Kiwi anger over Twain land sale
WELLINGTON, New Zealand (CNN) -- The contentious issue of foreign ownership of New Zealand land is flaring again following a government decision to allow Canadian singer Shania Twain to buy nearly 25,000 hectares (62,000 acres) of picturesque mountain farmland.
Twain and her husband Robert "Mutt" Lang were granted approval by the Overseas Investment Commission Thursday to buy two South Island high-country farm properties near the popular tourist district of Lake Wanaka.
Foreign ownership of New Zealand land stirs high passions among the nation's usually phlegmatic citizens.
Farmers in this primarily agricultural country argue wealthy offshore investors are pushing land prices far beyond their potential worth as productive property, while other New Zealanders argue their birthright is being sold to the highest bidder.
New Zealand's indigenous Maori, who make up about 14 percent of the country's 4 million population, also argue that the sell-off is a threat to their cultural and natural heritage.
Announcing the decision Thursday, New Zealand Finance Minister Michael Cullen said the sale to Twain had been approved only "subject to some strong conditions around public access and conservation values."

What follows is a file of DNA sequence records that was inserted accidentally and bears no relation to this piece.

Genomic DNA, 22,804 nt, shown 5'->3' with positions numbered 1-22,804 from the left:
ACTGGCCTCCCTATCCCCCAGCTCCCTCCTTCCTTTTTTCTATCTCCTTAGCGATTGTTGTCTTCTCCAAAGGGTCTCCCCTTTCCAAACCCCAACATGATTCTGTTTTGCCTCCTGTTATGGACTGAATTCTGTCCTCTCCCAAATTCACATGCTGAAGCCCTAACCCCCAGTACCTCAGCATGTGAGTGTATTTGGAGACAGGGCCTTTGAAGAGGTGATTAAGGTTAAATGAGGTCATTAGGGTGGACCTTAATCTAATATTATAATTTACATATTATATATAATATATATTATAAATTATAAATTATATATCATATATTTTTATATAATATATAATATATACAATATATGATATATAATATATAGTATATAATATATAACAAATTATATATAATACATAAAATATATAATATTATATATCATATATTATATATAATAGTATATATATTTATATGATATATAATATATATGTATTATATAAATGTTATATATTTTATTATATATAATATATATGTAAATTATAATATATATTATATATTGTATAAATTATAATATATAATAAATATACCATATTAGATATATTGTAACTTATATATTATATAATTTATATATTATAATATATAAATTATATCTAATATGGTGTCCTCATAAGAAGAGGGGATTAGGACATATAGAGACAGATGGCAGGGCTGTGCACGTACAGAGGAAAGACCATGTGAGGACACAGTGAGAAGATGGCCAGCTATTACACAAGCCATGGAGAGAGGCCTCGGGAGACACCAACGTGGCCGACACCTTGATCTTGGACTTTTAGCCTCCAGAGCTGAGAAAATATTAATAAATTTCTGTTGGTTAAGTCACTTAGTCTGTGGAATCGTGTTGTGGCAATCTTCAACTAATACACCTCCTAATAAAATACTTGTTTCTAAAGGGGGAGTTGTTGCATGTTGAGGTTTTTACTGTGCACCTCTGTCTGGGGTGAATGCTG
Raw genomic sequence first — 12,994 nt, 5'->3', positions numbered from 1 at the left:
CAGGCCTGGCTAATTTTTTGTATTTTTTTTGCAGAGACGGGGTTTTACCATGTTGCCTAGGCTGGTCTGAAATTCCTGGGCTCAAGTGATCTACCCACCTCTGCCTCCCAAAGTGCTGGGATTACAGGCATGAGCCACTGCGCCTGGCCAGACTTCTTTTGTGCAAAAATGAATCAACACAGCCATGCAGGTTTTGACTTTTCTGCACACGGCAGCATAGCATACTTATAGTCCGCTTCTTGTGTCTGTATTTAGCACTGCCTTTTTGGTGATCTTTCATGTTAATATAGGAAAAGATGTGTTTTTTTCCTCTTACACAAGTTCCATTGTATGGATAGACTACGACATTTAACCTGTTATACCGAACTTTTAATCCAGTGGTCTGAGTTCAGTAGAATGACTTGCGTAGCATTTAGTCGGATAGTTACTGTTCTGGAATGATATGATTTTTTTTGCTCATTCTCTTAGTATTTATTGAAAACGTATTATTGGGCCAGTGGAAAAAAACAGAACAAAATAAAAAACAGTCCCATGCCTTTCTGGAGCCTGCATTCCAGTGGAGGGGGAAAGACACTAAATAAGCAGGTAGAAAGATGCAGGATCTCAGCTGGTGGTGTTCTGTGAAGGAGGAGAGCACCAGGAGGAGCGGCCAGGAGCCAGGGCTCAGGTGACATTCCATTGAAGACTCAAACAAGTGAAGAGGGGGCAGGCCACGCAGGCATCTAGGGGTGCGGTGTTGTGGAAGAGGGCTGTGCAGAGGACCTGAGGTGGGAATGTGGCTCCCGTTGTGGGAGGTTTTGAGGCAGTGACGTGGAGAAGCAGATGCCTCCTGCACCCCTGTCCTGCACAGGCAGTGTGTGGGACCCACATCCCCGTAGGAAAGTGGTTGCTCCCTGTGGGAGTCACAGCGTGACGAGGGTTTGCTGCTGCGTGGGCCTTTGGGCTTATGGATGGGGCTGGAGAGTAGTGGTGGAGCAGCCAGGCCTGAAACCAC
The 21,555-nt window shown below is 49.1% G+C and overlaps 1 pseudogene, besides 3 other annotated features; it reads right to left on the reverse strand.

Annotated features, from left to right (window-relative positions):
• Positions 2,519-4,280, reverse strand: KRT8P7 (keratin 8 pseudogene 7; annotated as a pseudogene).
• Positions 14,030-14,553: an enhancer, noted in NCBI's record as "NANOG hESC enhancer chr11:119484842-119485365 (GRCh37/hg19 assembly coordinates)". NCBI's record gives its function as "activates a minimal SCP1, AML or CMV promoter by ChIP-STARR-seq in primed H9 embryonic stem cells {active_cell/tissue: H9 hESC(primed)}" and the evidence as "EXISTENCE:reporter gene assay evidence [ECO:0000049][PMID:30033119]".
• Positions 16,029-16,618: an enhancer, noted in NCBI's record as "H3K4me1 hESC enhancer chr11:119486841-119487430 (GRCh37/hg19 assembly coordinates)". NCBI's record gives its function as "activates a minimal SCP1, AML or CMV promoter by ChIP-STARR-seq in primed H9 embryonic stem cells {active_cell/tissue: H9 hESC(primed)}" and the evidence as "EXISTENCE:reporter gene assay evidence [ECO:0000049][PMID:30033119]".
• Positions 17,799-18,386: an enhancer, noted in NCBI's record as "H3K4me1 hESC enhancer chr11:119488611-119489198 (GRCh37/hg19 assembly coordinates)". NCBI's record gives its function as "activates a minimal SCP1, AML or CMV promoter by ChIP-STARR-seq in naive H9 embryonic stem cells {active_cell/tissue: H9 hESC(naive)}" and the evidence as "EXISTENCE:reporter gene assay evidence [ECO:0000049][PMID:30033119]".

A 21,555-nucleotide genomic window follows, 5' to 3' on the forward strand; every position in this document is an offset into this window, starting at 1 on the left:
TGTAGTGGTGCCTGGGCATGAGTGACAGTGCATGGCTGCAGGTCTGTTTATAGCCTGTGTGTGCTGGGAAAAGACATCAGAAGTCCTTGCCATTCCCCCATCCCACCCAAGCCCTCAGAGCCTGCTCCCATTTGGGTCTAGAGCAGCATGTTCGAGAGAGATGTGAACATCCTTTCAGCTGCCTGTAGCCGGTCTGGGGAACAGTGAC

These included guaranteeing public access through the land via a hiking track and an agreement not to farm any land above 1,100 meters elevation -- an area comprising about half the two properties combined.
Cullen also said the land ultimately remained in Crown ownership.
Green Party leader Rod Donald said the sale would send a message to the world's wealthy that New Zealand was up for sale, the New Zealand Herald news Web site reports.
"I applaud the Government for placing public access and conservation caveats on the sale," Donald is quoted saying.
"But I deplore the sale of another slice heaven to absentee owners with no links or loyalty to this country."
The New Zealand government did not reveal the sale price for the land but Twain is reported to have paid close to the listed sale price of $13.9 million (NZ$21.4 million).
Anti-foreign ownership groups estimate that between 6 and 7 percent of commercially viable New Zealand land is now owned by offshore interests.